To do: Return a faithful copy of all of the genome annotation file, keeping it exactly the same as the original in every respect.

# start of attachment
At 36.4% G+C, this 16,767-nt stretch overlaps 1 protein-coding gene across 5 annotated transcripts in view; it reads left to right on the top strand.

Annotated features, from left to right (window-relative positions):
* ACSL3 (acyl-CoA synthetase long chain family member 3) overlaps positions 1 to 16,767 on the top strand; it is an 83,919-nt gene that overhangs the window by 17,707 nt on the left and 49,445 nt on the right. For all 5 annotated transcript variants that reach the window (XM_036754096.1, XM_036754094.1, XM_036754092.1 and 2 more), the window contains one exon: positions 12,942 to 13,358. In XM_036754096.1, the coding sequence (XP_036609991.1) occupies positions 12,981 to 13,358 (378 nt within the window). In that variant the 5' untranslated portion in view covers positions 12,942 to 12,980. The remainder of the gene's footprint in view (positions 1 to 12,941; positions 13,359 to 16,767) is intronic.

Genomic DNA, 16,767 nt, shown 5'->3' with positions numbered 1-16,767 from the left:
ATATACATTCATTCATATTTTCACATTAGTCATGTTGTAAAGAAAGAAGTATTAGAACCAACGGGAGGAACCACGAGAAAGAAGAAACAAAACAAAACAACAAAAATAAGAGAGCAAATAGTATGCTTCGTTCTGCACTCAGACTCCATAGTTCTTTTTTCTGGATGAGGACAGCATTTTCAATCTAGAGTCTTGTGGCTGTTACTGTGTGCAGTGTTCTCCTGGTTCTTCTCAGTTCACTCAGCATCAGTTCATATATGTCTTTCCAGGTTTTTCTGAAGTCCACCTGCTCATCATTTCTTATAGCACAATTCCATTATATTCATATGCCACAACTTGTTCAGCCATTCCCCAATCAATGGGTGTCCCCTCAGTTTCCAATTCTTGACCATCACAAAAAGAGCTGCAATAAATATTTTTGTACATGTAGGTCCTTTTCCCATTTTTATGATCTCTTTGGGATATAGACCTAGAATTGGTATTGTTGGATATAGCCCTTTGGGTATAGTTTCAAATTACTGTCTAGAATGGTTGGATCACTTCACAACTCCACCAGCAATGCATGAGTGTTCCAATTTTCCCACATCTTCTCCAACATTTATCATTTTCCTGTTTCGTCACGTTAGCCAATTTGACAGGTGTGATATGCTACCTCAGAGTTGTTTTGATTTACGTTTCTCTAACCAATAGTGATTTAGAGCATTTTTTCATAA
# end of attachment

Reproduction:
At 36.4% G+C, this 16,767-nt stretch overlaps 1 protein-coding gene across 5 annotated transcripts in view; it reads left to right on the top strand.

Annotated features, from left to right (window-relative positions):
* ACSL3 (acyl-CoA synthetase long chain family member 3) overlaps positions 1 to 16,767 on the top strand; it is an 83,919-nt gene that overhangs the window by 17,707 nt on the left and 49,445 nt on the right. For all 5 annotated transcript variants that reach the window (XM_036754096.1, XM_036754094.1, XM_036754092.1 and 2 more), the window contains one exon: positions 12,942 to 13,358. In XM_036754096.1, the coding sequence (XP_036609991.1) occupies positions 12,981 to 13,358 (378 nt within the window). In that variant the 5' untranslated portion in view covers positions 12,942 to 12,980. The remainder of the gene's footprint in view (positions 1 to 12,941; positions 13,359 to 16,767) is intronic.

Genomic DNA, 16,767 nt, shown 5'->3' with positions numbered 1-16,767 from the left:
ATATACATTCATTCATATTTTCACATTAGTCATGTTGTAAAGAAAGAAGTATTAGAACCAACGGGAGGAACCACGAGAAAGAAGAAACAAAACAAAACAACAAAAATAAGAGAGCAAATAGTATGCTTCGTTCTGCACTCAGACTCCATAGTTCTTTTTTCTGGATGAGGACAGCATTTTCAATCTAGAGTCTTGTGGCTGTTACTGTGTGCAGTGTTCTCCTGGTTCTTCTCAGTTCACTCAGCATCAGTTCATATATGTCTTTCCAGGTTTTTCTGAAGTCCACCTGCTCATCATTTCTTATAGCACAATTCCATTATATTCATATGCCACAACTTGTTCAGCCATTCCCCAATCAATGGGTGTCCCCTCAGTTTCCAATTCTTGACCATCACAAAAAGAGCTGCAATAAATATTTTTGTACATGTAGGTCCTTTTCCCATTTTTATGATCTCTTTGGGATATAGACCTAGAATTGGTATTGTTGGATATAGCCCTTTGGGTATAGTTTCAAATTACTGTCTAGAATGGTTGGATCACTTCACAACTCCACCAGCAATGCATGAGTGTTCCAATTTTCCCACATCTTCTCCAACATTTATCATTTTCCTGTTTCGTCACGTTAGCCAATTTGACAGGTGTGATATGCTACCTCAGAGTTGTTTTGATTTACGTTTCTCTAACCAATAGTGATTTAGAGCATTTTTTCATAA